In the past, Mrs Walsh let staff decide what they needed to work on and made it clear that any peer coaching would be separate from their performance management.
"Teachers chose areas they found difficult," she says. One pair looked at mental arithmetic exercises. "That was part of classroom practice they felt they were not doing very well.
"If I had been doing an observation, they wouldn't have done that because they'd want to show me something they do really well.
"Teachers need to take risks to improve practice. They know what they do well and what they don't. The plus point of peer coaching is that they are really motivated to improve by working with a colleague on an equal footing."
But the technique is not suitable for everyone or every situation.
"There is nothing wrong with mentoring and mentors," says Mr Haines. "With newly qualified teachers, you don't use peer coaching because they do need advice."
So why are primary heads now getting the cash to implement it?
It is all part of Assessment for Learning. The assessment area of the primary framework website was relaunched this week and teachers are to be trained in how to make accurate assessments of children's progress, first at key stage 2 and next year in key stage 1.
Already schools have been told that pound;50 million is being pumped into the project each year for three years. Teachers will be trained, not on courses but through classroom-based learning, by leading teachers, coaching teachers and by teachers working together to plan lessons and coach each other.
"It is clear that peer coaching has the most dramatic impact on classroom practice," says Mr Dudley. "If you have CPD without collaborative classroom practice, you might as well not bother."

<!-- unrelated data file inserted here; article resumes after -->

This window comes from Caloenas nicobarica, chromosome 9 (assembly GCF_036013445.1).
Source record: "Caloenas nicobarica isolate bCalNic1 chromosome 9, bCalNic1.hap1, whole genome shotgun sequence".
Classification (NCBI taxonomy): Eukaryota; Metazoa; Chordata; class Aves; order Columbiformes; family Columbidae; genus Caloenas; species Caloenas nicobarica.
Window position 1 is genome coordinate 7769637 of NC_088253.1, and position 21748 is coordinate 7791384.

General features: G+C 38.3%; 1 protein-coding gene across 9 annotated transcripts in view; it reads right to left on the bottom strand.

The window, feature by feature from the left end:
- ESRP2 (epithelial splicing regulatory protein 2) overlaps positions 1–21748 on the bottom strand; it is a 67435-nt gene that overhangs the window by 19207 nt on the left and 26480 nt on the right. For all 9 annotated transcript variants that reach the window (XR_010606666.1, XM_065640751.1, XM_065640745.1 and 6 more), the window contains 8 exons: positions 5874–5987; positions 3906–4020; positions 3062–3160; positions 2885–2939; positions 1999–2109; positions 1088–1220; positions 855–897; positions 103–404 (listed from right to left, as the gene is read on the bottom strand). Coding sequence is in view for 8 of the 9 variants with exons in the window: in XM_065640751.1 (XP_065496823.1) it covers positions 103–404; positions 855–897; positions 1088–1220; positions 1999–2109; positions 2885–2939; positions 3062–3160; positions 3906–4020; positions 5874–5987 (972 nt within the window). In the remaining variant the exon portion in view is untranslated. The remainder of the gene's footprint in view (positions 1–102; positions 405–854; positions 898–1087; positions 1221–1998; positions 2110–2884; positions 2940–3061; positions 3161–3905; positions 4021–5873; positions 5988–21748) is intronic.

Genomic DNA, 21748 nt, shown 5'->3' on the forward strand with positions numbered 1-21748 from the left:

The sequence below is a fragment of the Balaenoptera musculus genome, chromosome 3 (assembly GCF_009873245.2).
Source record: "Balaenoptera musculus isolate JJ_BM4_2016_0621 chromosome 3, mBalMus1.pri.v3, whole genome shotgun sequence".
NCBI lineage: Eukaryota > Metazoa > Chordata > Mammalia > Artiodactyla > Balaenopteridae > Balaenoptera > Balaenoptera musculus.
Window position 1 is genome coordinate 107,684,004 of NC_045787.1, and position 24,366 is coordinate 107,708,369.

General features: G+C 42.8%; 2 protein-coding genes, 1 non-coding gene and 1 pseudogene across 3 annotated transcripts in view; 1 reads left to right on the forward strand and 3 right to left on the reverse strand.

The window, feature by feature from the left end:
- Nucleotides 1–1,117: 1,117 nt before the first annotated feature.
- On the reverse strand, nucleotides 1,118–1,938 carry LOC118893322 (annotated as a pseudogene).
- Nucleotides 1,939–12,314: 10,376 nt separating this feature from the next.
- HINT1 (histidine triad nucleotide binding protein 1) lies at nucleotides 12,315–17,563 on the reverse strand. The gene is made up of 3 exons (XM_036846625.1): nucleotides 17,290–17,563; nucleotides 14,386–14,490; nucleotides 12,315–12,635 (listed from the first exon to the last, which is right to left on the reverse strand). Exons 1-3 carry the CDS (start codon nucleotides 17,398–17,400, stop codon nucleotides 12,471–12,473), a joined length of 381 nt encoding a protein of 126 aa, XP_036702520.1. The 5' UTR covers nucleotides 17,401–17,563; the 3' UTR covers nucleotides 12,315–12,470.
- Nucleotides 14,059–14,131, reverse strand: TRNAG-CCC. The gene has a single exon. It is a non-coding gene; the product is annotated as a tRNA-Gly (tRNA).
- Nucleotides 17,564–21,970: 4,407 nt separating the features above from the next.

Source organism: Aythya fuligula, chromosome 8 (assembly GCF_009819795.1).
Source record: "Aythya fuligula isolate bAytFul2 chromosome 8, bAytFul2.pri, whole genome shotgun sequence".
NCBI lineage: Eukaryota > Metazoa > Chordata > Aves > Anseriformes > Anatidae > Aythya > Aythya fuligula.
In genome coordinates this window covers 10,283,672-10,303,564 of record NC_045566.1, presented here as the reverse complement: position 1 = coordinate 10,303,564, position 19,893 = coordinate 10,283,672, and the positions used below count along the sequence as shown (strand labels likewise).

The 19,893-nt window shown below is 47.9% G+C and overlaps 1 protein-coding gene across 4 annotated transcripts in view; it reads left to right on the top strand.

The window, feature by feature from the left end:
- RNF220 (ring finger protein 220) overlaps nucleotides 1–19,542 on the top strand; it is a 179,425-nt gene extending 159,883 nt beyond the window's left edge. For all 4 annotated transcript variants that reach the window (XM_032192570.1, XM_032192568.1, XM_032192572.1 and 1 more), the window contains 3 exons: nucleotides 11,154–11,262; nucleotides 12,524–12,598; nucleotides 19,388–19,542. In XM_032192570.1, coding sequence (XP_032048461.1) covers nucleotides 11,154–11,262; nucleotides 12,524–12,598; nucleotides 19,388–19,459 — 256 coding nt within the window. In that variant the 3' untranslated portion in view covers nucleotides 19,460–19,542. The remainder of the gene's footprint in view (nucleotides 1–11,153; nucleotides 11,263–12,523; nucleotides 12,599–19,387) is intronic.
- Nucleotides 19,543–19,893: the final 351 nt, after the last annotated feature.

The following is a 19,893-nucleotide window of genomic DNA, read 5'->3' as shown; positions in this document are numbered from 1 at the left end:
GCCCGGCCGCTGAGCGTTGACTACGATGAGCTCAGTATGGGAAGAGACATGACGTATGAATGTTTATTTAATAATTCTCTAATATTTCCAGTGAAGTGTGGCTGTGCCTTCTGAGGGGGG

- www.standards.dcsf.gov.ukprimaryframeworksassessment; www.tes.co.uk
MAKE PEER COACHING A SUCCESS
- Be careful of personality clashes.
- Ask for volunteers. Their enthusiasm is likely to be infectious.
- You must budget for covering not just the coached lessons, but for the planning before and the assessment afterwards.
- Ensure that performance management is kept separate from the coaching process.
- Set up a system of disseminating the end result to the rest of your staff so that everyone benefits from what has been learnt.
WHAT THEY SAY ABOUT THE TECHNIQUE
- In 1980, Bruce Joyce and Beverly Showers, US academics, proposed peer coaching as a method of teacher training.
- In 1996, they wrote a paper, "The Evolution of Peer Coaching", which said: "Many believe that the essence of the coaching transaction is to offer advice to teachers following observations. Not so. Rather, teachers learn from one another while planning, developing support materials, watching one another work with students, and thinking together about the impact of their behaviour on their students' learning."
- By 2002, they found that coached teachers practise new strategies more often and with greater skill, adapting them more appropriately and retaining their skills over time.
- In 2001, HM inspectors found that most in-service training involved going on a course.
- In 2002, three academics at Manchester University surveyed 718 primary and 645 secondary teachers. Peer coaching was mentioned by 9 per cent. This rose to 11 per cent in 2003. By 2004, it was 20 per cent. The researchers found that secondaries were three times less likely to have in-school development than primaries.
- On the tricky subject of getting reluctant colleagues involved in peer coaching, a 2005 study at the Institute of Education had this to say: "Schools working with colleagues who have little or no inclination to work with others should consider creating and resourcing opportunities for teachers to participate in continuing professional development in partnership with one or more colleagues. Schools should consider paying attention to the potential benefits of collaboration when trying to meet the needs of disaffected or demotivated colleagues."